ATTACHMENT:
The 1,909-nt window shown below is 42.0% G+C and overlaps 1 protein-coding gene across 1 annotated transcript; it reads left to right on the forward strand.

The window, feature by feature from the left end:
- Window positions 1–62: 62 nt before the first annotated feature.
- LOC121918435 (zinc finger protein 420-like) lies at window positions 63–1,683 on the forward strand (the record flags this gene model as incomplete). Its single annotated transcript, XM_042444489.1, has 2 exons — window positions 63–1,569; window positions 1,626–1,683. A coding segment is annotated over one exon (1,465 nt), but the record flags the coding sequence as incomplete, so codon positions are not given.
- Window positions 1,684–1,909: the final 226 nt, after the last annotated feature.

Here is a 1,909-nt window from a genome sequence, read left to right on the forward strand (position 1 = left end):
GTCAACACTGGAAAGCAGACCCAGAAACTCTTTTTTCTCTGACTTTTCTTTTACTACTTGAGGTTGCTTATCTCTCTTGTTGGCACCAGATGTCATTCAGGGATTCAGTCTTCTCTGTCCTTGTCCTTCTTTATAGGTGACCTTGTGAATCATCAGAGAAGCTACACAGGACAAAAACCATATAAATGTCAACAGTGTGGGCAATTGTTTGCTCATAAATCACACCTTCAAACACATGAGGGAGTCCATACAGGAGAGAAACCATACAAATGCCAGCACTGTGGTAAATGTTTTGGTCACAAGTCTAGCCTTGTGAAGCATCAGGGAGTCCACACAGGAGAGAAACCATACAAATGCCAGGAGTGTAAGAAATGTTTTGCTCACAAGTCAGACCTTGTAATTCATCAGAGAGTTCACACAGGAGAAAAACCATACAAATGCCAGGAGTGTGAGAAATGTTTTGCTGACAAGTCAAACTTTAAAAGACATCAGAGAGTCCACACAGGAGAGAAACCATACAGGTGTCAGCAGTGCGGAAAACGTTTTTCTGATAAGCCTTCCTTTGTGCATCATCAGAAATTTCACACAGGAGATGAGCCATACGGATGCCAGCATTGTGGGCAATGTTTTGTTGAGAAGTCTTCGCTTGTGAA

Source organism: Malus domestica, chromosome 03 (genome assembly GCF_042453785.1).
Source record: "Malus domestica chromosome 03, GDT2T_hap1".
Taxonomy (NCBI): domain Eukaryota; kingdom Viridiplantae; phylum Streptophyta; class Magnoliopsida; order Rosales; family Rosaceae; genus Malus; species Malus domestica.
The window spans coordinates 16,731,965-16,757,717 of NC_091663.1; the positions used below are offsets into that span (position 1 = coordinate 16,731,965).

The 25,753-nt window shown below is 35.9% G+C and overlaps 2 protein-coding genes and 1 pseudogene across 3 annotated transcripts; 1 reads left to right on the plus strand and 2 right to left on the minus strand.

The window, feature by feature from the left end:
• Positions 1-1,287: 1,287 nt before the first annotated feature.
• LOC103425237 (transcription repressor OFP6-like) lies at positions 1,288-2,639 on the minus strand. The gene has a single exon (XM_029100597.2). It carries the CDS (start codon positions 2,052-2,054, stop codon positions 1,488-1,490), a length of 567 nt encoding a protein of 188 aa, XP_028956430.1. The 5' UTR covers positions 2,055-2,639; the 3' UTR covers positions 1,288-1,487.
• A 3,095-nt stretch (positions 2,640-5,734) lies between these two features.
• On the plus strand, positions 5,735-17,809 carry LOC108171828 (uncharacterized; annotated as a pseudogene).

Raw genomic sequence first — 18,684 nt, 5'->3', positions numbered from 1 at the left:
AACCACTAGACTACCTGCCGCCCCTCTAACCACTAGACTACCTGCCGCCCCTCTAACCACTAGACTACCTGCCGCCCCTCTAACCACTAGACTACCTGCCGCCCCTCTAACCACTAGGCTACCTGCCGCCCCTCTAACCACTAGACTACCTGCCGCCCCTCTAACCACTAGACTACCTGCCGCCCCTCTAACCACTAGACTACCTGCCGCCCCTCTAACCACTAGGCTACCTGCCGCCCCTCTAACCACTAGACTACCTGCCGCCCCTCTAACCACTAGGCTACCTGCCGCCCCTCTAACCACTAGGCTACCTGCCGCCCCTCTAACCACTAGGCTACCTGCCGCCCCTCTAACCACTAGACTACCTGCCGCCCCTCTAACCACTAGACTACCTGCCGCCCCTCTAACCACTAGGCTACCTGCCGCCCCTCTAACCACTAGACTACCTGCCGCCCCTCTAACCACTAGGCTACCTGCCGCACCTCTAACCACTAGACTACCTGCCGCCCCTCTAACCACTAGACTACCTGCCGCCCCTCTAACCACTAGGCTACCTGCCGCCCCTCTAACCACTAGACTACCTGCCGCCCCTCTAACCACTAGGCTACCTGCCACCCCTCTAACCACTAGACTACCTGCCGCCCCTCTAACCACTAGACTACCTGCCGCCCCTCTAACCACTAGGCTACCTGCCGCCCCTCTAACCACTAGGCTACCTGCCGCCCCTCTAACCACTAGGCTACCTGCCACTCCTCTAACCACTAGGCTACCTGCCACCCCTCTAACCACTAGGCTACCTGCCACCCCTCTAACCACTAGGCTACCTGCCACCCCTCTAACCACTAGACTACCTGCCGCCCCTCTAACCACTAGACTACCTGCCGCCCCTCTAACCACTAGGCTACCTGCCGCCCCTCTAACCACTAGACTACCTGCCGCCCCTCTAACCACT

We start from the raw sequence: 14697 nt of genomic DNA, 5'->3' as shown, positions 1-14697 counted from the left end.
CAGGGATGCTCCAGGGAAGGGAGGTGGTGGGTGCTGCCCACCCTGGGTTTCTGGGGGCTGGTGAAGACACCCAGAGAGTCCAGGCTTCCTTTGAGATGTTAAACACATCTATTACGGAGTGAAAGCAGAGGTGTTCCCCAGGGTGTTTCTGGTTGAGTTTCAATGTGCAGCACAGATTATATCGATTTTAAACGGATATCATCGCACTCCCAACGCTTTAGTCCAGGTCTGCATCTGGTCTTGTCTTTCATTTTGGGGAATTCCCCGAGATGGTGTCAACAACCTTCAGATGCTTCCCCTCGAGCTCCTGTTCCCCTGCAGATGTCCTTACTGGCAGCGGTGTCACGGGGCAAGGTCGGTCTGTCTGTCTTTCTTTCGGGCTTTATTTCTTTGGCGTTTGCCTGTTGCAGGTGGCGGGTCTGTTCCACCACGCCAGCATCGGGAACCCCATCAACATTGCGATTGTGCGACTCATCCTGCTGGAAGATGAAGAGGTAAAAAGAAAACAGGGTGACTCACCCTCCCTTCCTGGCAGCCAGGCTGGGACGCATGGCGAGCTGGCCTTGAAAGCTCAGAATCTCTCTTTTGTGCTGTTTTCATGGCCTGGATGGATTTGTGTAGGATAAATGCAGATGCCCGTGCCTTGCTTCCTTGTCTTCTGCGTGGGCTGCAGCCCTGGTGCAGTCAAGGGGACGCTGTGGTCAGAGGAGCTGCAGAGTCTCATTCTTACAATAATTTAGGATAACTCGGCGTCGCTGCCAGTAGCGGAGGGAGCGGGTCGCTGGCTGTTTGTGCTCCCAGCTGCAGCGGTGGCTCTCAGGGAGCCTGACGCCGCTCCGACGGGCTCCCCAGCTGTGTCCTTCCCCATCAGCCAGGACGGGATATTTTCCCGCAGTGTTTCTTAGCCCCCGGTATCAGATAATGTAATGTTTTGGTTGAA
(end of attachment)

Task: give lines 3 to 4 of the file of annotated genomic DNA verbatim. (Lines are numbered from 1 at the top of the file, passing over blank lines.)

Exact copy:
- Window positions 1–62: 62 nt before the first annotated feature.
- LOC121918435 (zinc finger protein 420-like) lies at window positions 63–1,683 on the forward strand (the record flags this gene model as incomplete). Its single annotated transcript, XM_042444489.1, has 2 exons — window positions 63–1,569; window positions 1,626–1,683. A coding segment is annotated over one exon (1,465 nt), but the record flags the coding sequence as incomplete, so codon positions are not given.